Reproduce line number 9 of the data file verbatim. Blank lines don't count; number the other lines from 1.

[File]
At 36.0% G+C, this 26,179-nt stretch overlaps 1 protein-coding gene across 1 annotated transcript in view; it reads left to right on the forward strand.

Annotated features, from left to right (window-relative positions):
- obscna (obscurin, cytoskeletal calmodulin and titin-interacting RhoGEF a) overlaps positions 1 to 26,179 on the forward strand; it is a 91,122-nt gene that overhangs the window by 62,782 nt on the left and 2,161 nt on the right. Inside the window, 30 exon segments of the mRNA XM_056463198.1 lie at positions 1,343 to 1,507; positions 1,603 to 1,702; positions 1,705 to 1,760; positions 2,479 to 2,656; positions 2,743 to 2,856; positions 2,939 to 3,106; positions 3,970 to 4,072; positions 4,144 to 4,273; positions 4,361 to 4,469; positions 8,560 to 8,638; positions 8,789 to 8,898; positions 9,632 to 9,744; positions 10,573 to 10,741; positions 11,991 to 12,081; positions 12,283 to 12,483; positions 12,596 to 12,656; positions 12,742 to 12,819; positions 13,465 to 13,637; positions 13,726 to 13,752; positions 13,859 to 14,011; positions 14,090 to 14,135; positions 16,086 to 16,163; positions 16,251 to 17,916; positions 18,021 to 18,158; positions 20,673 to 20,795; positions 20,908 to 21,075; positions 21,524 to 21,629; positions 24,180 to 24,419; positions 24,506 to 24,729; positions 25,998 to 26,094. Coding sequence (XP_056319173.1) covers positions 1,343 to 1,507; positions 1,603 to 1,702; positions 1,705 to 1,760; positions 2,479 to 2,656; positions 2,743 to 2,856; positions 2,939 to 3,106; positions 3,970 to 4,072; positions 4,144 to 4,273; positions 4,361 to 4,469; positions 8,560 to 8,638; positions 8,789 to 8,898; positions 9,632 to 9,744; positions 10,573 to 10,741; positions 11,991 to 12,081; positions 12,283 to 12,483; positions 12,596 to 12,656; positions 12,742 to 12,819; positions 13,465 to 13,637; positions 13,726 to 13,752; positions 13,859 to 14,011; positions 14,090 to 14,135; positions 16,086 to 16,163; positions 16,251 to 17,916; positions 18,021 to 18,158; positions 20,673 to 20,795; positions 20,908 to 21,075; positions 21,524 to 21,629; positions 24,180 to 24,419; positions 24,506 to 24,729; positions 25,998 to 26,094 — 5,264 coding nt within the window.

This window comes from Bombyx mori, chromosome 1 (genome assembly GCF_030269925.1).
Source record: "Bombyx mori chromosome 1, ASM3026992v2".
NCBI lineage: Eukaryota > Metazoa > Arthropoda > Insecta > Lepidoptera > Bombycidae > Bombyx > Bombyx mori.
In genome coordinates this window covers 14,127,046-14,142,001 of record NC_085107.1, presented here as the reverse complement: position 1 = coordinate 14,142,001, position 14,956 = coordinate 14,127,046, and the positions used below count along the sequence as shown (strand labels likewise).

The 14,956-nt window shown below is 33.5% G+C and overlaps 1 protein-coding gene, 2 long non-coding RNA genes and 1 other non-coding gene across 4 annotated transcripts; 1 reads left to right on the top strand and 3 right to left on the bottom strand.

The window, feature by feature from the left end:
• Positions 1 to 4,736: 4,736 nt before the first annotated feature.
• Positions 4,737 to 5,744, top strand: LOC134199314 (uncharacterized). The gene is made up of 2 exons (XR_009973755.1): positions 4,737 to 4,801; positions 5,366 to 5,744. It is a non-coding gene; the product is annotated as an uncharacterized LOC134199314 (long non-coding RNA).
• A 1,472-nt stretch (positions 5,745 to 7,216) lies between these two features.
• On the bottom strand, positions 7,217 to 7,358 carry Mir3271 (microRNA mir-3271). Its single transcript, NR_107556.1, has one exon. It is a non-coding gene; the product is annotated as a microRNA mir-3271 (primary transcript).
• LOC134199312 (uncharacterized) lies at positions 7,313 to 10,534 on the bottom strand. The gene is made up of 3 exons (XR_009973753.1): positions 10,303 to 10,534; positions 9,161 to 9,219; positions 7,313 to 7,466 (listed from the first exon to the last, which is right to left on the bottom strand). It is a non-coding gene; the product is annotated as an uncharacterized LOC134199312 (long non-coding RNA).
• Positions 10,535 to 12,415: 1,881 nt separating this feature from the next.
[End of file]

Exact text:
The window, feature by feature from the left end: